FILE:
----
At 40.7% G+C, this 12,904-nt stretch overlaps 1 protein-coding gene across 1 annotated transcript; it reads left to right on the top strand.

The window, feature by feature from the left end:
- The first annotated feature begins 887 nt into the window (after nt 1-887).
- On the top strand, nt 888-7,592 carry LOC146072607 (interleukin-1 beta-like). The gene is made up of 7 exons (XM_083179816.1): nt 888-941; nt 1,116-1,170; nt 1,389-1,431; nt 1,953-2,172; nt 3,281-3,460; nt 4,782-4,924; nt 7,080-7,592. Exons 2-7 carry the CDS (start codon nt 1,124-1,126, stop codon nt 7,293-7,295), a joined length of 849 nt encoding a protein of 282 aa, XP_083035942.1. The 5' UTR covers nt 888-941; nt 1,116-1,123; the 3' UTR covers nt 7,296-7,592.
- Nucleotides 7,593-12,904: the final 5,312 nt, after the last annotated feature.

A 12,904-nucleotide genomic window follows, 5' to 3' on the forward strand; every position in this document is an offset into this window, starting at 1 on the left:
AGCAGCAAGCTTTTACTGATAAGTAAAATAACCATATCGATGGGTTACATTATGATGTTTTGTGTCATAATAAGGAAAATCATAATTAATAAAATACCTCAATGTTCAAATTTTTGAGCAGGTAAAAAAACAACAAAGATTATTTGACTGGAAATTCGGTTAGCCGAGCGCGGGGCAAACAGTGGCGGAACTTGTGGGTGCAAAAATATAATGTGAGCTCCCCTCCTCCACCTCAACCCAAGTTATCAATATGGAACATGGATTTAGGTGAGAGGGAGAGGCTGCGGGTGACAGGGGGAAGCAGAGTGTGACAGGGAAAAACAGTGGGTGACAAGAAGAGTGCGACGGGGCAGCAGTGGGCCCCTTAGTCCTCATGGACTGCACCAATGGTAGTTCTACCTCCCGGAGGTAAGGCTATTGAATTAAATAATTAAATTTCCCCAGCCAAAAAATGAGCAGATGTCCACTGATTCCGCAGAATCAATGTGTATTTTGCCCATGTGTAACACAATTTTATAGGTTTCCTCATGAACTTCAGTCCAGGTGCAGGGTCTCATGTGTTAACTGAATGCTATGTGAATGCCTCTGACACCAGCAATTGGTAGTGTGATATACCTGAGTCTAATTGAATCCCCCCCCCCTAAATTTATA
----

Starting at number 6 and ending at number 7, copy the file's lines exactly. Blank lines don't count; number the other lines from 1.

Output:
A 12,904-nucleotide genomic window follows, 5' to 3' on the forward strand; every position in this document is an offset into this window, starting at 1 on the left:
AGCAGCAAGCTTTTACTGATAAGTAAAATAACCATATCGATGGGTTACATTATGATGTTTTGTGTCATAATAAGGAAAATCATAATTAATAAAATACCTCAATGTTCAAATTTTTGAGCAGGTAAAAAAACAACAAAGATTATTTGACTGGAAATTCGGTTAGCCGAGCGCGGGGCAAACAGTGGCGGAACTTGTGGGTGCAAAAATATAATGTGAGCTCCCCTCCTCCACCTCAACCCAAGTTATCAATATGGAACATGGATTTAGGTGAGAGGGAGAGGCTGCGGGTGACAGGGGGAAGCAGAGTGTGACAGGGAAAAACAGTGGGTGACAAGAAGAGTGCGACGGGGCAGCAGTGGGCCCCTTAGTCCTCATGGACTGCACCAATGGTAGTTCTACCTCCCGGAGGTAAGGCTATTGAATTAAATAATTAAATTTCCCCAGCCAAAAAATGAGCAGATGTCCACTGATTCCGCAGAATCAATGTGTATTTTGCCCATGTGTAACACAATTTTATAGGTTTCCTCATGAACTTCAGTCCAGGTGCAGGGTCTCATGTGTTAACTGAATGCTATGTGAATGCCTCTGACACCAGCAATTGGTAGTGTGATATACCTGAGTCTAATTGAATCCCCCCCCCCTAAATTTATA